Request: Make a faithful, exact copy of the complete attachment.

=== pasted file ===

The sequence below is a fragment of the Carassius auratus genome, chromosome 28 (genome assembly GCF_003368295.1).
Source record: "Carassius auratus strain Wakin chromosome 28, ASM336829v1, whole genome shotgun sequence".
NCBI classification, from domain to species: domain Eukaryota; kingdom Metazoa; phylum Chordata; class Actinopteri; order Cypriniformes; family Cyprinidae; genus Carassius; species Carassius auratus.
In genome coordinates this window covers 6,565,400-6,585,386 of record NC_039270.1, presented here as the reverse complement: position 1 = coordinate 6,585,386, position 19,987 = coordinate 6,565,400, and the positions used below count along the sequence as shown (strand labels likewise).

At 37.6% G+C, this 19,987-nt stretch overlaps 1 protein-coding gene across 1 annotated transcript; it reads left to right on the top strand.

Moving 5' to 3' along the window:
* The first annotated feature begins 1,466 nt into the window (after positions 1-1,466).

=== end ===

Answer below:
The sequence below is a fragment of the Carassius auratus genome, chromosome 28 (genome assembly GCF_003368295.1).
Source record: "Carassius auratus strain Wakin chromosome 28, ASM336829v1, whole genome shotgun sequence".
NCBI classification, from domain to species: domain Eukaryota; kingdom Metazoa; phylum Chordata; class Actinopteri; order Cypriniformes; family Cyprinidae; genus Carassius; species Carassius auratus.
In genome coordinates this window covers 6,565,400-6,585,386 of record NC_039270.1, presented here as the reverse complement: position 1 = coordinate 6,585,386, position 19,987 = coordinate 6,565,400, and the positions used below count along the sequence as shown (strand labels likewise).

At 37.6% G+C, this 19,987-nt stretch overlaps 1 protein-coding gene across 1 annotated transcript; it reads left to right on the top strand.

Moving 5' to 3' along the window:
* The first annotated feature begins 1,466 nt into the window (after positions 1-1,466).